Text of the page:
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How Do I Use Cake Flour?

Cake flour is ideal for most cakes because it has low protein content and low gluten levels.
Cake flour is a very finely milled wheat flour.
A person sifting cake flour.
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  • Written By: Tricia Ellis-Christensen
  • Edited By: O. Wallace
  • Last Modified Date: 03 November 2014
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Cake flour can be a wonderful ingredient when used in the right recipes, or it can dramatically destroy the most delicious dish planned. It is very finely milled wheat flour that has a low protein content and low gluten levels. This makes it ideal for most cakes, as its name implies, but a poor choice for things like cookies. In other words, it’s debatable whether it is a good idea to substitute this flour in recipes that do not call for it, except perhaps cake recipes.

The simple answer to how a person uses cake flour is to use it in recipes where it is called for. These are typically cupcake or cake recipes. Since the flour can occasionally be lumpy, it’s a good idea to use a sifter and sift it before measuring, though bakers differ on whether this step is necessary. Sifting might provide more accurate measurements and result in a better cake or cupcake, but many bakers claim their results are delightful without it.

Some more cakelike cookie recipes may also work with cake flour. The average hard cookie like the classic tollhouse, peanut butter or snickerdoodle isn’t likely to benefit from using cake flour. In fact most bakers will notice a distinct difference when dough is mixed, and when cookies are formed they have a slippery or melting texture that makes things difficult. The end taste and texture are quite different too.

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Cake flour is usually completely inappropriate for other baking needs, such as bread. Bread benefits from glutinous flour which helps make kneading possible. Given the low gluten content of most cake flours, their use in bread is not at all recommended. Choosing bread flours would be more likely to create better dough.

There are some suggestions that cake flour will substitute for all-purpose flour if an additional two tablespoons of flour are added per each cup. Cooks disagree on whether this suggestion is workable. Many find it’s simply easier to stick to the flour recommended by the recipe.

One suggestion that is interesting concerns how to create cake flour from all-purpose flour. A combination of two tablespoons of cornstarch and .75 cups of flour can substitute for one cup of cake flour. Sifting is recommended to produce the best blend.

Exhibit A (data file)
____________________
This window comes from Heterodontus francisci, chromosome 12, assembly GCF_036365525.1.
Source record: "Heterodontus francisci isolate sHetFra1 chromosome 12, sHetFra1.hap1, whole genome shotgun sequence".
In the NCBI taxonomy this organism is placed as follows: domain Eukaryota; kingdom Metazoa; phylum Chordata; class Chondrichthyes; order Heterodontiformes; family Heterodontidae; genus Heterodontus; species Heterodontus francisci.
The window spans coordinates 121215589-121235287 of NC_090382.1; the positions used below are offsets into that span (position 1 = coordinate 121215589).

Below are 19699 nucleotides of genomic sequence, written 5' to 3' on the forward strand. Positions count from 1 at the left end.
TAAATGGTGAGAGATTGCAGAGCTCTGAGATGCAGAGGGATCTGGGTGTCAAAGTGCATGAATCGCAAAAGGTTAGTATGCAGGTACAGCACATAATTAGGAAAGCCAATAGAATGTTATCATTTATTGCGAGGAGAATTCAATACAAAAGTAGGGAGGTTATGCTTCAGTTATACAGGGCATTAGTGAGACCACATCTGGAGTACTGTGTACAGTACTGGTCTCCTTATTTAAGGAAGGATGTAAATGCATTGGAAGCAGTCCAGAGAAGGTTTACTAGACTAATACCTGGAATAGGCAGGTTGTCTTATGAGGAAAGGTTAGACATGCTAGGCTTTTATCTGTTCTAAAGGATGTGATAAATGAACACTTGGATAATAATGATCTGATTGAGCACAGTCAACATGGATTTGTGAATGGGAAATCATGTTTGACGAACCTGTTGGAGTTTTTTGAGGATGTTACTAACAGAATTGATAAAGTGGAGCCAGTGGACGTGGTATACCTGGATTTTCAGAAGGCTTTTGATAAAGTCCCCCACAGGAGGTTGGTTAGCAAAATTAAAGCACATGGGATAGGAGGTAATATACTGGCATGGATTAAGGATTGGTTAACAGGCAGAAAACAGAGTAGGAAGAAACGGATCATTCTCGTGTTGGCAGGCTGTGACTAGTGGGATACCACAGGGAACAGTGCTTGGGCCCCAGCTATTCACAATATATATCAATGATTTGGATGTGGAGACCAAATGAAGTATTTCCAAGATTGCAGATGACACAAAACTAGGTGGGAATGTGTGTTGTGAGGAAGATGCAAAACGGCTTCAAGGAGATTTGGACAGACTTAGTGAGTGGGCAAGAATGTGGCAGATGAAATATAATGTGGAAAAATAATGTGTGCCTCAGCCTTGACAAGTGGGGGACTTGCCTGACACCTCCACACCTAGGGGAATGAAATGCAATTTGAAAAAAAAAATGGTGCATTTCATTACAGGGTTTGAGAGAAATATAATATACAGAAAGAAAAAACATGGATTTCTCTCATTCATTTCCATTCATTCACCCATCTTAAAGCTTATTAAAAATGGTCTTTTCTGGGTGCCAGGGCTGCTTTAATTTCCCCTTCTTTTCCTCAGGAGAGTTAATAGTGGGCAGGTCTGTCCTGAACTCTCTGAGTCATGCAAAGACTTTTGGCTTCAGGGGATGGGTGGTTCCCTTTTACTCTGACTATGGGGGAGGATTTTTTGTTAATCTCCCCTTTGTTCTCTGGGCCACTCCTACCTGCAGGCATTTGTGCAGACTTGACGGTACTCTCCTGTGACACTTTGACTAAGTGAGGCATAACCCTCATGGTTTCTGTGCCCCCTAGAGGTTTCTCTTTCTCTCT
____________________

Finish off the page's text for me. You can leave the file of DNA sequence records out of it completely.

Sweet treats naturally spring to mind when the talk turns to this fine flour, but there is at least one other common food that can be made with it. Many people swear by using cake flour in gravy because it dissolves quickly and is likely to produce fewer lumps than all-purpose flour. Again the low protein content and low gluten tends to help improve gravy recipes, though many people also get good results with all-purpose flour.

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Discuss this Article

baileybear
Post 4

@BelugaWhale - I am not sure where you can actually purchase it from, other than online or a store that specializes in baking materials. Although, you can easily look up substitutes for it online, which is what I do all the time whenever I don't have a certain ingredient. It is actually very helpful to find substitutes if you're required to use that particular item. I would suggest, though, to go ahead and find a place to purchase the cake flour for the very first try since you want to have a good experience with the whole baking and that substituting cake flour at this point isn't a good idea yet. Good luck with your baking and new recipe!

BelugaWhale
Post 3

I use the Gold Medal bread flour whenever I make bread, but I have never heard of cake flour. In fact, I don't ever see it in the store. I actually looked up a recipe that dealt specifically with cake flour in order to try it out, but I'm not sure where I could get it from?

leiliahrune
Post 2

@turtlez - Yes, cake flour isn't really found in more modern or recently developed recipes. And while you can substitute regular flour for cake flour, the article says it all: it might not turn out tasting the way you thought it would. Also, there are not many cookie recipes that call for cake flour either, so you can look forward to that.

turtlez
Post 1

Plain cake flour is best used as described in the article above. It's true that you can taste the difference, but I don't see cake flour called for in many modern recipes which leads me to believe that it's quickly becoming a thing of the past. Am I right in assuming this?

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